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Side Effects of Switching Birth Control Pills

By Maria Richmond

Birth Control PIlls

Birth control pills are a combination of estrogen and progesterone; and sometimes just one of the hormones. The hormones in the pills are to prevent the ovaries from ovulating, or releasing eggs, so that pregnancy cannot take place. The hormone levels in the pills vary depending on what type of pill your doctor prescribes for you. Sometimes women can react to birth control pills, experiencing mood swings, depression, fatigue, weight gain, and nausea.

Side Effects From Changing Pills

Changing brands of birth control pills can bring on some of the same effects of starting any brand, especially if there are higher or lower doses of hormones in the pills. If you did fine on your previous pills, you should not experience any trouble switching. However, if there are any side effects of changing pills, they are usually the same symptoms you felt with the onset of effects from the pill in general. You may experience fatigue; again, nausea, breast tenderness, spotting, and maybe weight gain.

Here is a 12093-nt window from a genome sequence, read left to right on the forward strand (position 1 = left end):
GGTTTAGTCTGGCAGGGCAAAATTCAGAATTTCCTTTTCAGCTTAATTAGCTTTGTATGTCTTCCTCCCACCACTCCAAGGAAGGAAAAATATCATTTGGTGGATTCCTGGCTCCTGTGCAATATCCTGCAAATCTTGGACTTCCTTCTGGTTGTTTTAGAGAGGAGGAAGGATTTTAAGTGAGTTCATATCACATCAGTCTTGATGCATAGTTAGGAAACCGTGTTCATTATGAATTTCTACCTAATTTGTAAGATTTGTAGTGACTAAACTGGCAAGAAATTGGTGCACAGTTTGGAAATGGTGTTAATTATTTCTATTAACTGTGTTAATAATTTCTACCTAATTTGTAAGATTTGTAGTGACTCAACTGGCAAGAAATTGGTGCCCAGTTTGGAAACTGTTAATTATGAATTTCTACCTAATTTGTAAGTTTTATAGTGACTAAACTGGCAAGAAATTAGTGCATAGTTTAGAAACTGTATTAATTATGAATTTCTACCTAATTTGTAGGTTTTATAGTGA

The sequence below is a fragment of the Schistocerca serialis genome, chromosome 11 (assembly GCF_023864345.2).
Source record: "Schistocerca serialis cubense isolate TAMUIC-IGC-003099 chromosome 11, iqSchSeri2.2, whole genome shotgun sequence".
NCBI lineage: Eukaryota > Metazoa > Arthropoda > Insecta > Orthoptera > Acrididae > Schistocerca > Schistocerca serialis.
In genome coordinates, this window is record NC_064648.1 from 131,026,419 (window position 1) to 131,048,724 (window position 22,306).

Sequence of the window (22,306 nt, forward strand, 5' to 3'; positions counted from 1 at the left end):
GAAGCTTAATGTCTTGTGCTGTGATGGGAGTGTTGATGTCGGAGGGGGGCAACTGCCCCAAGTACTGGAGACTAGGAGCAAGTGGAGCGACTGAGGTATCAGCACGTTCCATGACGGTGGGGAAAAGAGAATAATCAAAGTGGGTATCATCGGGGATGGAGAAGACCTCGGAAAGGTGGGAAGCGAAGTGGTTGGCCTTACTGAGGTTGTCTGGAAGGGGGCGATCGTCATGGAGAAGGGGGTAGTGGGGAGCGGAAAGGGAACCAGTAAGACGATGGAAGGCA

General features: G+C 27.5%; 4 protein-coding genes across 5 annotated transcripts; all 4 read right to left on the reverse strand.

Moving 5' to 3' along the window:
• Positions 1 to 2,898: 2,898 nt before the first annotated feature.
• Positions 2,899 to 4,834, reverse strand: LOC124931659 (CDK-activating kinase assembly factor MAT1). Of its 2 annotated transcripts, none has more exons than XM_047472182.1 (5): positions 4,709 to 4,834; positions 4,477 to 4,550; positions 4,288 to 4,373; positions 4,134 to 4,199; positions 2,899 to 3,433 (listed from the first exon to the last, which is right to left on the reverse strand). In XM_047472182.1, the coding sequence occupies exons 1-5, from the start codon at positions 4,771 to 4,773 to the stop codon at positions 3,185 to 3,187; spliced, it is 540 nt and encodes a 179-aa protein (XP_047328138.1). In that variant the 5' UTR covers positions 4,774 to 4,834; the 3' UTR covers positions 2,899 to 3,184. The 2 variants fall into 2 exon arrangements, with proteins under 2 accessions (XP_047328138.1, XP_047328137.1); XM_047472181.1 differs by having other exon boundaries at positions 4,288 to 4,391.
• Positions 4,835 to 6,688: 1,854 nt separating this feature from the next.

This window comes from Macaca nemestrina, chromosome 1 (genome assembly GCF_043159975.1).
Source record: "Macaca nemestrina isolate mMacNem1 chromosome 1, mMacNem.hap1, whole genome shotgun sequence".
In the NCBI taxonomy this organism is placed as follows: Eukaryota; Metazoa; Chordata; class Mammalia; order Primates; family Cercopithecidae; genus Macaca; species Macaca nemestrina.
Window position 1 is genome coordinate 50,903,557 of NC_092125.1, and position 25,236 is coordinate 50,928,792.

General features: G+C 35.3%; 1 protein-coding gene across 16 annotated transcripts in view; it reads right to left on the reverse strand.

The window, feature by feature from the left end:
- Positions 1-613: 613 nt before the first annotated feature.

How to Change Pills

If you have been switched from one brand of birth control pills to another by your doctor, the best way to adapt to the change is to simply start the new pills at the same time you would start the next pack of your old pills, following your menstrual cycle. Some women prefer to pick up the new pill during the middle of their cycle of pills, which is fine. It can work, but to be less confusing, it may be easiest to wait until your old ones run out, begin your cycle, then start your new pills.

Risks of Pregnancy When Changing Pills

When changing pills, if days are skipped, the chances of pregnancy are greatly increased. If you have any question as to how to change over from one pack to another, talk to your doctor. It is always best to use extra birth control protection or other methods of birth control if you plan on missing doses, or accidentally miss a dose of your new pills.


Some women may have trouble with depression on the pill, due to the hormone levels found in it. Bad spouts of depression may be the reason for switching pills. If the depression worsens, or does not get better on the new pills, consult with your doctor.

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